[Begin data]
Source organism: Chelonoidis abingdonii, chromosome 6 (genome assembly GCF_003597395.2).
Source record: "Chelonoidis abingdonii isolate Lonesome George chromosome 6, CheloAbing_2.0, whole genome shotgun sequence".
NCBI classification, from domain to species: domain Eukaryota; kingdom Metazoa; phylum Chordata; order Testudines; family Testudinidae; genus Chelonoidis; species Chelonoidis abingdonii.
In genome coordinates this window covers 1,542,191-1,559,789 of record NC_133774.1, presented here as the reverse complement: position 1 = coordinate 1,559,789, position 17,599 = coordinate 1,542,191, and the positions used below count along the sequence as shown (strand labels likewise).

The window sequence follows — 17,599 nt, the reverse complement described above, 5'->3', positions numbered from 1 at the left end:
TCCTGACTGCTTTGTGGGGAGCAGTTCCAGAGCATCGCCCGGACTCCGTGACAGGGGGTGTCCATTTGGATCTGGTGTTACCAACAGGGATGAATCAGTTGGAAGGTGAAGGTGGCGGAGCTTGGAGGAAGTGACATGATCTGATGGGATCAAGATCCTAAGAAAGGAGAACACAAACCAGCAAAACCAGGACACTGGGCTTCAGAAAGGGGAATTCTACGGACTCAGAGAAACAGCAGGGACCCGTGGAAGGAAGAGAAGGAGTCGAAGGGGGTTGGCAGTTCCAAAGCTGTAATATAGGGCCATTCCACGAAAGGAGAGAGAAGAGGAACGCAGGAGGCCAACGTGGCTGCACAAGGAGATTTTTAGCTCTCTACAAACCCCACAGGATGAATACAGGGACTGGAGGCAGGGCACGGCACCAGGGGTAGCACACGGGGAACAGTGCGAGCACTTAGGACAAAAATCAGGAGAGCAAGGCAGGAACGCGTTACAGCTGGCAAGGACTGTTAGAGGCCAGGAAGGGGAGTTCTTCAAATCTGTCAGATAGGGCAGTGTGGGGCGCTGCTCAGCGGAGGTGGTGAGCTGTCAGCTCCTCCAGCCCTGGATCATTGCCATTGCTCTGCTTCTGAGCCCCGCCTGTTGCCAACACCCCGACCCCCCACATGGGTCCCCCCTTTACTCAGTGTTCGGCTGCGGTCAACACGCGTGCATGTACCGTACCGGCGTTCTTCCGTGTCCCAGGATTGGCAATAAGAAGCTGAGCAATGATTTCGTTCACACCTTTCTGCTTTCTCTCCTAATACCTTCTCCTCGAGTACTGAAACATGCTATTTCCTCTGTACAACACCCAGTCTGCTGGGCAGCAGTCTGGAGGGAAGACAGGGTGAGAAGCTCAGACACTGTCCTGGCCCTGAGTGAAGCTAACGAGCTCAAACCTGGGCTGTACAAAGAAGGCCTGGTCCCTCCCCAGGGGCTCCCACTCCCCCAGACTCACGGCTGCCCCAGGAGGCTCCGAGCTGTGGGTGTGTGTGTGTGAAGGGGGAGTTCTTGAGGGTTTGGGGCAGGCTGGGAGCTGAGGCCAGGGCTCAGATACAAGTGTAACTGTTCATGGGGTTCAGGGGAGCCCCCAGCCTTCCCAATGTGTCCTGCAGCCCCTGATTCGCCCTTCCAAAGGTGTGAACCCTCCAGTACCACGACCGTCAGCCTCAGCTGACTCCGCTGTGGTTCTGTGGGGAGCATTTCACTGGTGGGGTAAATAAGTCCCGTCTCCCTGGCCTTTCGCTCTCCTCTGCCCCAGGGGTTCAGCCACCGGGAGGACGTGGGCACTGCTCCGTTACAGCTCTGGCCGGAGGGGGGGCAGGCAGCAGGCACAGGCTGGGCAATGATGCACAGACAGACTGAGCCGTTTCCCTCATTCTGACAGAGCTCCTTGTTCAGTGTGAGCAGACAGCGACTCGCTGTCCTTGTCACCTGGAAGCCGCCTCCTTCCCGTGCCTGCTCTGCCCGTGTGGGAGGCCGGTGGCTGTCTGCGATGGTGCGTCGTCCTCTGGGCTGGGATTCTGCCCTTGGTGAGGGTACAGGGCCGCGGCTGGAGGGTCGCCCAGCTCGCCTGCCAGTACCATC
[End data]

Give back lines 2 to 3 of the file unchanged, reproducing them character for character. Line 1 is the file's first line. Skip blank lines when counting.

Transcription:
Source record: "Chelonoidis abingdonii isolate Lonesome George chromosome 6, CheloAbing_2.0, whole genome shotgun sequence".
NCBI classification, from domain to species: domain Eukaryota; kingdom Metazoa; phylum Chordata; order Testudines; family Testudinidae; genus Chelonoidis; species Chelonoidis abingdonii.